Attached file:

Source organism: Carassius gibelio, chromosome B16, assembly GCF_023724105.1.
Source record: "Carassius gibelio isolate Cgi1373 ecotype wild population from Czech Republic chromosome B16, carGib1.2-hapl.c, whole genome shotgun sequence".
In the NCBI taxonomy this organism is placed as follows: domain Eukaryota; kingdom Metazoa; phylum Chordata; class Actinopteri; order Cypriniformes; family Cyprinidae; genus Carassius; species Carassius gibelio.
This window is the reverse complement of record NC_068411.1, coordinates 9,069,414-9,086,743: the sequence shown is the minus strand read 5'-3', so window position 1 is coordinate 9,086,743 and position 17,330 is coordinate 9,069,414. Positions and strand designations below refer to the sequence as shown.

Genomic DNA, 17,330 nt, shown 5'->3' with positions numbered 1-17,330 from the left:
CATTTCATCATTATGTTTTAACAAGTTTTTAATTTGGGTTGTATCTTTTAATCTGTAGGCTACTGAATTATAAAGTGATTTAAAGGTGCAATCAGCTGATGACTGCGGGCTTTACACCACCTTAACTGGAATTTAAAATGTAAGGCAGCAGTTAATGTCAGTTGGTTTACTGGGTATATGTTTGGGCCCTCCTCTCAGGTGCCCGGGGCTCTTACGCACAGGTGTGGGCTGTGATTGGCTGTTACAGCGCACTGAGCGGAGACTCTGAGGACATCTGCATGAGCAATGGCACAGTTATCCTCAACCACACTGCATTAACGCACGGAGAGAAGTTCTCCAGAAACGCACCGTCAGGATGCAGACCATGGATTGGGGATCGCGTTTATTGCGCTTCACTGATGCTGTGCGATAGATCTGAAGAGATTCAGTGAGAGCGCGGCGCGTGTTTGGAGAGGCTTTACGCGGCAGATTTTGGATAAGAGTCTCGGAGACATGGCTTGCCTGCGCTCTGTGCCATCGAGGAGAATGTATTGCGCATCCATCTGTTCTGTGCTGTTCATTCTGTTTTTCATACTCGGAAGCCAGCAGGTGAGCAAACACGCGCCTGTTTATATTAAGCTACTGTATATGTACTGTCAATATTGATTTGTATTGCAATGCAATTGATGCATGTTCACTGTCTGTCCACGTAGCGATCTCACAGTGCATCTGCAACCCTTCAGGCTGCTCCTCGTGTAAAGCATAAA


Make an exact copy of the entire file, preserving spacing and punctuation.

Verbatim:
Source organism: Carassius gibelio, chromosome B16, assembly GCF_023724105.1.
Source record: "Carassius gibelio isolate Cgi1373 ecotype wild population from Czech Republic chromosome B16, carGib1.2-hapl.c, whole genome shotgun sequence".
In the NCBI taxonomy this organism is placed as follows: domain Eukaryota; kingdom Metazoa; phylum Chordata; class Actinopteri; order Cypriniformes; family Cyprinidae; genus Carassius; species Carassius gibelio.
This window is the reverse complement of record NC_068411.1, coordinates 9,069,414-9,086,743: the sequence shown is the minus strand read 5'-3', so window position 1 is coordinate 9,086,743 and position 17,330 is coordinate 9,069,414. Positions and strand designations below refer to the sequence as shown.

Genomic DNA, 17,330 nt, shown 5'->3' with positions numbered 1-17,330 from the left:
CATTTCATCATTATGTTTTAACAAGTTTTTAATTTGGGTTGTATCTTTTAATCTGTAGGCTACTGAATTATAAAGTGATTTAAAGGTGCAATCAGCTGATGACTGCGGGCTTTACACCACCTTAACTGGAATTTAAAATGTAAGGCAGCAGTTAATGTCAGTTGGTTTACTGGGTATATGTTTGGGCCCTCCTCTCAGGTGCCCGGGGCTCTTACGCACAGGTGTGGGCTGTGATTGGCTGTTACAGCGCACTGAGCGGAGACTCTGAGGACATCTGCATGAGCAATGGCACAGTTATCCTCAACCACACTGCATTAACGCACGGAGAGAAGTTCTCCAGAAACGCACCGTCAGGATGCAGACCATGGATTGGGGATCGCGTTTATTGCGCTTCACTGATGCTGTGCGATAGATCTGAAGAGATTCAGTGAGAGCGCGGCGCGTGTTTGGAGAGGCTTTACGCGGCAGATTTTGGATAAGAGTCTCGGAGACATGGCTTGCCTGCGCTCTGTGCCATCGAGGAGAATGTATTGCGCATCCATCTGTTCTGTGCTGTTCATTCTGTTTTTCATACTCGGAAGCCAGCAGGTGAGCAAACACGCGCCTGTTTATATTAAGCTACTGTATATGTACTGTCAATATTGATTTGTATTGCAATGCAATTGATGCATGTTCACTGTCTGTCCACGTAGCGATCTCACAGTGCATCTGCAACCCTTCAGGCTGCTCCTCGTGTAAAGCATAAA